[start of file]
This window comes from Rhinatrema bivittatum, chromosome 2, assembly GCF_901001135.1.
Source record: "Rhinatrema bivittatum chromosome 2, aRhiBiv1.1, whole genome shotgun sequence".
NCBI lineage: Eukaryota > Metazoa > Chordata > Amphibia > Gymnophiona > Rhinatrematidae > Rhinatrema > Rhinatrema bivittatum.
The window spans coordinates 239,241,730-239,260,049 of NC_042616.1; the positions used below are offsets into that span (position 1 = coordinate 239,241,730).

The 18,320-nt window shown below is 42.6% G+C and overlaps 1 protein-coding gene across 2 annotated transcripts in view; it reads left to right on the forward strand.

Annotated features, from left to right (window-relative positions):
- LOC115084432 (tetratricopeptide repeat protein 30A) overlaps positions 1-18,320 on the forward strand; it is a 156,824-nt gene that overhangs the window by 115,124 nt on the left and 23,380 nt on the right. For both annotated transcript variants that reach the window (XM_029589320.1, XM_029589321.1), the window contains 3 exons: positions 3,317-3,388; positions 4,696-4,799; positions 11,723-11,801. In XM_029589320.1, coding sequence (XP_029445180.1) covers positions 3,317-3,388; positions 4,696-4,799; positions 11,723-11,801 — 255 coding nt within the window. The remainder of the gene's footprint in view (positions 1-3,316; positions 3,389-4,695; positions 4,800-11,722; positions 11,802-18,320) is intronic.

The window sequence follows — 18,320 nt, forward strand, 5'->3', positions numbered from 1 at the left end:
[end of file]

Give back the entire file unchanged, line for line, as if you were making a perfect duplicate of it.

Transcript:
This window comes from Rhinatrema bivittatum, chromosome 2, assembly GCF_901001135.1.
Source record: "Rhinatrema bivittatum chromosome 2, aRhiBiv1.1, whole genome shotgun sequence".
NCBI lineage: Eukaryota > Metazoa > Chordata > Amphibia > Gymnophiona > Rhinatrematidae > Rhinatrema > Rhinatrema bivittatum.
The window spans coordinates 239,241,730-239,260,049 of NC_042616.1; the positions used below are offsets into that span (position 1 = coordinate 239,241,730).

The 18,320-nt window shown below is 42.6% G+C and overlaps 1 protein-coding gene across 2 annotated transcripts in view; it reads left to right on the forward strand.

Annotated features, from left to right (window-relative positions):
- LOC115084432 (tetratricopeptide repeat protein 30A) overlaps positions 1-18,320 on the forward strand; it is a 156,824-nt gene that overhangs the window by 115,124 nt on the left and 23,380 nt on the right. For both annotated transcript variants that reach the window (XM_029589320.1, XM_029589321.1), the window contains 3 exons: positions 3,317-3,388; positions 4,696-4,799; positions 11,723-11,801. In XM_029589320.1, coding sequence (XP_029445180.1) covers positions 3,317-3,388; positions 4,696-4,799; positions 11,723-11,801 — 255 coding nt within the window. The remainder of the gene's footprint in view (positions 1-3,316; positions 3,389-4,695; positions 4,800-11,722; positions 11,802-18,320) is intronic.

The window sequence follows — 18,320 nt, forward strand, 5'->3', positions numbered from 1 at the left end: